In our mercilessly competitive global economy, do men actually take leave from work when a new baby comes into their lives? According to the 2007 Monster Intelligence Father's Day Survey, 58 percent of working fathers whose companies offered paternity leave took advantage of the benefit.
Men are more likely to take paternity leave if they understand how it works and how common it is for working dads at some companies to grant themselves irreplaceable time with their newborn or newly placed children.
With all the new working fathers of America in mind, here's a primer on paternity leave in the 21st century.
Unpaid Paternity Leave Is Mandated by Federal Law
The Family and Medical Leave Act (FMLA) requires employers to provide up to 12 weeks of unpaid leave to workers with a new child, including adopted and foster children. FMLA has its limits, however; the law excludes 61 million men and women -- about 40 percent of the American workforce -- because they haven't put in enough time with the employer or their company has fewer than 50 workers, according to a report by the United Auto Workers. Also, those who are protected under this Act can use up to a total of 12 weeks' unpaid leave per year. So if you take FMLA-covered time off work to care for an aging parent and then have a new baby in the same calendar year, you can only take a total of 12 weeks off under the FMLA.
Still, FMLA provides strong protection for those it does cover. "When the requirements are met, there's not much that employers can do to deny it; it's not discretionary," says Maureen Gorman, an attorney with Jeffery M. Leving Ltd. After an approved FMLA leave is complete, "the law says you have to be restored to your job. But if your job was eliminated for other legitimate reasons [such as a downsizing], the employee can say you don't have a job," Gorman adds.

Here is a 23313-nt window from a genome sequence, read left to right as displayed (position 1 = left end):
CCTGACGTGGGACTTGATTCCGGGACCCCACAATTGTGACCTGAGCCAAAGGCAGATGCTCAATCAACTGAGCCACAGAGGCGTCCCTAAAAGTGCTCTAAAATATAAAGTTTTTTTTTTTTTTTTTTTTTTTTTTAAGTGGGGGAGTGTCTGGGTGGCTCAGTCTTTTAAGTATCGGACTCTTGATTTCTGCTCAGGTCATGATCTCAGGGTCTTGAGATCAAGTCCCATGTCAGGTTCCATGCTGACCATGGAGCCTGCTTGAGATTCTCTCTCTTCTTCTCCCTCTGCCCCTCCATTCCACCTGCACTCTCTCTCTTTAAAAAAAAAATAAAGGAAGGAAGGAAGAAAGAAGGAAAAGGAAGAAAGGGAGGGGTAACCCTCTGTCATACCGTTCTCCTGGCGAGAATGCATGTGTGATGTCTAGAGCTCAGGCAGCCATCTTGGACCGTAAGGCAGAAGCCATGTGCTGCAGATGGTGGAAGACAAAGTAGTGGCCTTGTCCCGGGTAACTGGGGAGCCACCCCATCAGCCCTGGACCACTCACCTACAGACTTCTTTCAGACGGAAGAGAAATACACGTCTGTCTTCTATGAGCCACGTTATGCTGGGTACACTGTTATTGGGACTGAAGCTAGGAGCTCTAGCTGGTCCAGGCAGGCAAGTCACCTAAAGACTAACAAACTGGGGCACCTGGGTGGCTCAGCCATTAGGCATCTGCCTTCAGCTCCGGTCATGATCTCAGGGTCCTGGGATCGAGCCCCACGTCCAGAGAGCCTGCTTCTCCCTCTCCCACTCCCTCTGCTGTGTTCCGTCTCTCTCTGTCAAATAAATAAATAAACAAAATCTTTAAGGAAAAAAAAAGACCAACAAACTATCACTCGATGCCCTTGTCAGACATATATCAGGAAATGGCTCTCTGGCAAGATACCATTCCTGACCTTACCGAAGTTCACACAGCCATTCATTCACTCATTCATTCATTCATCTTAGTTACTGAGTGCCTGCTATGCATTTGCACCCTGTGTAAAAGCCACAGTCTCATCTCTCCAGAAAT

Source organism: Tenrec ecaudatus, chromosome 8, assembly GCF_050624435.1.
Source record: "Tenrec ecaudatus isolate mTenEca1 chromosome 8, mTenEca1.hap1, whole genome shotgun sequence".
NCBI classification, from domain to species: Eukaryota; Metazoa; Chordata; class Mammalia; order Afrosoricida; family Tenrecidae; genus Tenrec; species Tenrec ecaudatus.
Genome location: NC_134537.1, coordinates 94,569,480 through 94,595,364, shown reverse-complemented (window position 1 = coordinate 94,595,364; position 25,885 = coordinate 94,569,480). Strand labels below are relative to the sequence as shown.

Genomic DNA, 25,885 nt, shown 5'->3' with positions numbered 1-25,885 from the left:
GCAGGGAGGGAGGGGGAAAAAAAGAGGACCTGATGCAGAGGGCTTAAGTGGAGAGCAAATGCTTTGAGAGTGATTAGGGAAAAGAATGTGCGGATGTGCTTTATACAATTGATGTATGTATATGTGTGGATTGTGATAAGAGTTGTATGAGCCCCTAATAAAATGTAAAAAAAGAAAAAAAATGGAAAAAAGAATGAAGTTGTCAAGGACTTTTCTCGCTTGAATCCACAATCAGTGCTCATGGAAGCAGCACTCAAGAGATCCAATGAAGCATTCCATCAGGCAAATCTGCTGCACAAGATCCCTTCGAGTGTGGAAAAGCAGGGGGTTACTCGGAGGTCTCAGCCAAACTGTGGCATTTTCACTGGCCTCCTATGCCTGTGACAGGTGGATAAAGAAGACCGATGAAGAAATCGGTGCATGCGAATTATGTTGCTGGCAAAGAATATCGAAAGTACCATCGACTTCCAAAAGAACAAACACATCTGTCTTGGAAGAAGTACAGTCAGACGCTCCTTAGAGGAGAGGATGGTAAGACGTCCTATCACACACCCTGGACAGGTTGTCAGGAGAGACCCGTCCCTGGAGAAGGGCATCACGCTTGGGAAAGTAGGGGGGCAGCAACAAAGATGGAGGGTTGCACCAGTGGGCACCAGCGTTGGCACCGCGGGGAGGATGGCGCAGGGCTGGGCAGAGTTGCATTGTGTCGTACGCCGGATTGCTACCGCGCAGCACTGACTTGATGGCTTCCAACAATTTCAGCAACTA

If you believe you have been wrongfully denied FMLA leave, you can contact the US Department of Labor's Wage and Hour Division office in your state. Where state law might be involved, contact your state labor office.
US Paid Paternity Leave Programs Don't Measure Up
Of course, many workers find it difficult or impossible to consider giving up weeks or months of pay, especially after outfitting a baby's room or seeding a college savings fund.
The United States is much less generous with paid parental leave than many developed countries. There is no federal paid parental leave program in America, and just 13 percent of employers provide paternity leave with pay, according to a 2005 survey by the Families and Work Institute. By comparison, Canada provides 55 percent of pay or up to $413 a week of parental leave, shared between father and mother, according to the International Labour Organization. Italian working fathers can take three months' leave at 80 percent pay.
The good news is that some US states have begun stepping in to provide paid paternity leave. California's Paid Family Leave program offers six weeks of leave with 55 percent pay to parents with new children. Other states are considering following California's lead.
Select Private Firms Funding New Dads' Leave
Some companies have decided to create a paid paternity leave benefit for their employees, seeing it as a good investment in the workforce. "It helps with retention and to build loyalty to the firm," says Maryella Gockel, flexibility strategy leader at accounting and advisory firm Ernst & Young.
Ernst recently boosted its paid paternity leave from two weeks to six. "Some men take two weeks when the baby is born, then another four weeks when mom goes back to work," says Gockel.
Another Big Four firm, KPMG, offers two weeks of paid leave to fathers of new children. "We've had an incredible take-up on this benefit," says Barbara Wankoff, national director of workplace solutions. "Eighty-five percent of eligible dads take paternity leave; the rate was 30 percent in the program's first year," which was 2002.
Paid Leave Doesn't Always Equal a Free Lunch
So how does the work get done when fathers go on leave? When employees are exempt from overtime pay, companies are less likely to hire temporary replacements. "We had four dads in the same office all expecting, and they covered for each other," Wankoff says.
And many white-collar workers can't or don't entirely let go of their professional responsibilities when they're home rocking the baby to sleep and changing diapers. Whether and how much working fathers continue to labor while on leave "varies per person and according to circumstances," says Gockel. "If you're in the middle of a big (business) deal, the transition to leave may take longer."